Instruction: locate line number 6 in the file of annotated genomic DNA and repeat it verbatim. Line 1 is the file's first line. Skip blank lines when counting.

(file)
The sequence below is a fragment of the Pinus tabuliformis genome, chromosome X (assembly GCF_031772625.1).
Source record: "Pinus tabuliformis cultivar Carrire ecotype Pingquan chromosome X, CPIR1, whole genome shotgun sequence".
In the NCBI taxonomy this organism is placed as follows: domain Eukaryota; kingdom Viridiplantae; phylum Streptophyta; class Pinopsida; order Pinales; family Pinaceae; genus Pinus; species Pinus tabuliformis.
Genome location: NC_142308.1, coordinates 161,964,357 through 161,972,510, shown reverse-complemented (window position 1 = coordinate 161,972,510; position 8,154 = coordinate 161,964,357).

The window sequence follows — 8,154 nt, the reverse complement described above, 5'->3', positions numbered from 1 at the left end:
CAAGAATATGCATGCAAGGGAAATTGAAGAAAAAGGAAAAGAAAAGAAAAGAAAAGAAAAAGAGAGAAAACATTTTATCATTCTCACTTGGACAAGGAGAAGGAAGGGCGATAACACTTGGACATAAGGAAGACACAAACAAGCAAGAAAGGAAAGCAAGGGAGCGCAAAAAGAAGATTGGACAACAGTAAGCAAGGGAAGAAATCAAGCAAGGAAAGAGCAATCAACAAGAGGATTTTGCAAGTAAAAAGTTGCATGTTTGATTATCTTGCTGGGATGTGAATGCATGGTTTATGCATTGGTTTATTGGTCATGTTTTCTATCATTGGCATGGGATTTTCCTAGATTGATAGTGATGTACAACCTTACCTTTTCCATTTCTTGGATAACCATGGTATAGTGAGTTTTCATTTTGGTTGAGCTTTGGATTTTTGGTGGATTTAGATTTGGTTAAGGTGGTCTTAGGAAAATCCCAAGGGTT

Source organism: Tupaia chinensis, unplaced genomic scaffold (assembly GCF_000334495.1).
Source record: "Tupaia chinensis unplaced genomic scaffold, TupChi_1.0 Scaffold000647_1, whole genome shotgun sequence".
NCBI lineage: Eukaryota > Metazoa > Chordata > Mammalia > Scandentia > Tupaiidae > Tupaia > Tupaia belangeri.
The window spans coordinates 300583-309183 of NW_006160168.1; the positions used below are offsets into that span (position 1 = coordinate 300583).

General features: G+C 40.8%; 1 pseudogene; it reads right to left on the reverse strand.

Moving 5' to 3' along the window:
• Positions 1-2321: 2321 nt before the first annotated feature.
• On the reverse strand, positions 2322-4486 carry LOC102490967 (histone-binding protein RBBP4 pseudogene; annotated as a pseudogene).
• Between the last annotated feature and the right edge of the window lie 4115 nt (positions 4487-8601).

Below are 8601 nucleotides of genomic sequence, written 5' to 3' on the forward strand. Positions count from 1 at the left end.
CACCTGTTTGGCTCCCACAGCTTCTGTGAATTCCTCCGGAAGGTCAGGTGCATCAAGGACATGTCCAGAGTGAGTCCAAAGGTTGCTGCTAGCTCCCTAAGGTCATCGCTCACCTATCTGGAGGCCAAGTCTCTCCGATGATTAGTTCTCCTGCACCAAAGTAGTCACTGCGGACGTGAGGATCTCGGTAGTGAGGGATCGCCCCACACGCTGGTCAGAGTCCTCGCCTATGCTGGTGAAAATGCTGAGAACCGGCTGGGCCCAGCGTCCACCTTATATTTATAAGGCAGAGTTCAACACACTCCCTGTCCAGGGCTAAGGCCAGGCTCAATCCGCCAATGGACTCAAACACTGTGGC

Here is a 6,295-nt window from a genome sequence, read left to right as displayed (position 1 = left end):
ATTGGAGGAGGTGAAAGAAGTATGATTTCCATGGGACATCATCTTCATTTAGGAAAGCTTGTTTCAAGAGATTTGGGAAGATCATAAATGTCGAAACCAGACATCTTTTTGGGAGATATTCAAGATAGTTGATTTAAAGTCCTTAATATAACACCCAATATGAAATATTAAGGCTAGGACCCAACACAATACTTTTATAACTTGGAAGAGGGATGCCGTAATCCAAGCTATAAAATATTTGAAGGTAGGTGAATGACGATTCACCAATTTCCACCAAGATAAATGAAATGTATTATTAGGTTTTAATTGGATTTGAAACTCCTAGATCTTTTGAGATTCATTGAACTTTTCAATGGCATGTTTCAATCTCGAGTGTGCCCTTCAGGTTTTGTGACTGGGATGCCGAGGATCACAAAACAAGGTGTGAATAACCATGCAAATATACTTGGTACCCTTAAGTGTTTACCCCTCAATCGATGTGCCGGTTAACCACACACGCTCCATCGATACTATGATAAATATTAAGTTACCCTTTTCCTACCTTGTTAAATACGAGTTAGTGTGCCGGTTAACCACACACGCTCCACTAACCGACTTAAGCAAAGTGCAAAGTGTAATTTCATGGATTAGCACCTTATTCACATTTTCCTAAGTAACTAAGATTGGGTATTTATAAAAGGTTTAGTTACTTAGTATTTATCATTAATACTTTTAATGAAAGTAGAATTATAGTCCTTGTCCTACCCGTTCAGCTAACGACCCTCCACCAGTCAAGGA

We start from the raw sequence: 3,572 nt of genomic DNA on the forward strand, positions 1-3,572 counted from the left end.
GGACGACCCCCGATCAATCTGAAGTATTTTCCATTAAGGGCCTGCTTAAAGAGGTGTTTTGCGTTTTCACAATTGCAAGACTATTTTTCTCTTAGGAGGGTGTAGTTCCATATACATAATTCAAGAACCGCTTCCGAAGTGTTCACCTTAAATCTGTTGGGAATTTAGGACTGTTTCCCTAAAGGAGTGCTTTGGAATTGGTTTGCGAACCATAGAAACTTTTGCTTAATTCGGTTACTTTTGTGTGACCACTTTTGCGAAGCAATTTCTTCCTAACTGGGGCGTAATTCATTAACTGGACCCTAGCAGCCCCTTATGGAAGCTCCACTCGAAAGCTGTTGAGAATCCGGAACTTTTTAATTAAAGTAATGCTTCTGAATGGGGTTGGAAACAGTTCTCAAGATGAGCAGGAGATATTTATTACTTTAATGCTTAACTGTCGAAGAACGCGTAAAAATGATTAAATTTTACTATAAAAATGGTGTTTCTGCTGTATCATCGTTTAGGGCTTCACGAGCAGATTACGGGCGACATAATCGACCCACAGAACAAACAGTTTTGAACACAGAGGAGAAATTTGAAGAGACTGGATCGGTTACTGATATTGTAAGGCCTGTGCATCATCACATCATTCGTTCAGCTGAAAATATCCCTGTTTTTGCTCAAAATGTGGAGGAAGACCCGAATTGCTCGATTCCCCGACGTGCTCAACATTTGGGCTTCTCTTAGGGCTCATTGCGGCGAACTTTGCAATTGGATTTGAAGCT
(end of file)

CAAGAATATGCATGCAAGGGAAATTGAAGAAAAAGGAAAAGAAAAGAAAAGAAAAGAAAAAGAGAGAAAACATTTTATCATTCTCACTTGGACAAGGAGAAGGAAGGGCGATAACACTTGGACATAAGGAAGACACAAACAAGCAAGAAAGGAAAGCAAGGGAGCGCAAAAAGAAGATTGGACAACAGTAAGCAAGGGAAGAAATCAAGCAAGGAAAGAGCAATCAACAAGAGGATTTTGCAAGTAAAAAGTTGCATGTTTGATTATCTTGCTGGGATGTGAATGCATGGTTTATGCATTGGTTTATTGGTCATGTTTTCTATCATTGGCATGGGATTTTCCTAGATTGATAGTGATGTACAACCTTACCTTTTCCATTTCTTGGATAACCATGGTATAGTGAGTTTTCATTTTGGTTGAGCTTTGGATTTTTGGTGGATTTAGATTTGGTTAAGGTGGTCTTAGGAAAATCCCAAGGGTT